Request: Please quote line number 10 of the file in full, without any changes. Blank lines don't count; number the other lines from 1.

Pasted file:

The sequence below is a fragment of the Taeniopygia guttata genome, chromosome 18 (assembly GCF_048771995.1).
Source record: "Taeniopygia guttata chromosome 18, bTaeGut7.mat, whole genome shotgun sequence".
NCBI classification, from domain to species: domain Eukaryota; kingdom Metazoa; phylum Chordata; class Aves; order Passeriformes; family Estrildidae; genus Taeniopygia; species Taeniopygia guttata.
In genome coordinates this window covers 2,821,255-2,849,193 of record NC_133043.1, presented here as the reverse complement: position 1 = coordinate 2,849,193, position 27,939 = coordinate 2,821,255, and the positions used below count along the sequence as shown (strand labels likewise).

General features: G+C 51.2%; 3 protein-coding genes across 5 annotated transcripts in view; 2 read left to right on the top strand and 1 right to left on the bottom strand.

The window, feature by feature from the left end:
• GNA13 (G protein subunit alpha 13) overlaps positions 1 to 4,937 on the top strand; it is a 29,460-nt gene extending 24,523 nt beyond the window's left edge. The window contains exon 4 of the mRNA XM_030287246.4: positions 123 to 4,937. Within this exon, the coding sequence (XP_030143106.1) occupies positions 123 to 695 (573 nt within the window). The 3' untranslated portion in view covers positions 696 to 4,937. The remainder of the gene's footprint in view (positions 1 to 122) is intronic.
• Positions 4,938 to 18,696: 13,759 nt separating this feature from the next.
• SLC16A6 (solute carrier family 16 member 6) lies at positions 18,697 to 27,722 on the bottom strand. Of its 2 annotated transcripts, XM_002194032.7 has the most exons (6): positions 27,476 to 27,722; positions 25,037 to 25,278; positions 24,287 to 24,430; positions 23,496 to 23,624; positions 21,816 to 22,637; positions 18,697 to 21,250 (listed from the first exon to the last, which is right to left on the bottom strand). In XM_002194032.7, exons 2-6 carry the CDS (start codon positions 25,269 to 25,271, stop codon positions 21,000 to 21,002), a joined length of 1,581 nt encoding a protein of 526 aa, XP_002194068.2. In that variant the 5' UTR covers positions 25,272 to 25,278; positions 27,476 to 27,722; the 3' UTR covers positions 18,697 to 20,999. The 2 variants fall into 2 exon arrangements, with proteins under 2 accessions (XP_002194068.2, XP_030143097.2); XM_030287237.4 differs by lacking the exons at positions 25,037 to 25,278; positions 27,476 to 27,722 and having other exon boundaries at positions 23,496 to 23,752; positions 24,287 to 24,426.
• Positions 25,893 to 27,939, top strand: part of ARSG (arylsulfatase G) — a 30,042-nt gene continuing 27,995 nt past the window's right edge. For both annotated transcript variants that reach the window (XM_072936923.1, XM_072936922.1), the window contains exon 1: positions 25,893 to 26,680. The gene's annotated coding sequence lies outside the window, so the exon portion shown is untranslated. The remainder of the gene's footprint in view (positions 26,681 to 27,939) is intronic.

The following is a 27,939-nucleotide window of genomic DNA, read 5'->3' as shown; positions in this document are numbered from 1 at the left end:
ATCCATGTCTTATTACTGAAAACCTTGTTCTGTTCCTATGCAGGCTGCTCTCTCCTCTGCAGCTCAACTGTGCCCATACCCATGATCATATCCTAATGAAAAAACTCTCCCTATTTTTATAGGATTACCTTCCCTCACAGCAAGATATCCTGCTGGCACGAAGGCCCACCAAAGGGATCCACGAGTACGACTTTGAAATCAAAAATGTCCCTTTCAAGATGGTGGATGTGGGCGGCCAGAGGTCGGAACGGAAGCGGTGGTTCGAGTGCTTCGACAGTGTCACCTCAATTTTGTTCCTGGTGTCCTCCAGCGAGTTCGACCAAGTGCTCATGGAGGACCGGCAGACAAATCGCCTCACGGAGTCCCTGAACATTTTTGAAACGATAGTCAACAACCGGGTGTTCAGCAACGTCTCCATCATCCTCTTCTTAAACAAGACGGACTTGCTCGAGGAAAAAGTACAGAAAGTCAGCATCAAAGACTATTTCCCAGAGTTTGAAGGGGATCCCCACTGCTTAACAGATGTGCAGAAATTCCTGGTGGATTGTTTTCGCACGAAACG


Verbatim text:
• Positions 25,893 to 27,939, top strand: part of ARSG (arylsulfatase G) — a 30,042-nt gene continuing 27,995 nt past the window's right edge. For both annotated transcript variants that reach the window (XM_072936923.1, XM_072936922.1), the window contains exon 1: positions 25,893 to 26,680. The gene's annotated coding sequence lies outside the window, so the exon portion shown is untranslated. The remainder of the gene's footprint in view (positions 26,681 to 27,939) is intronic.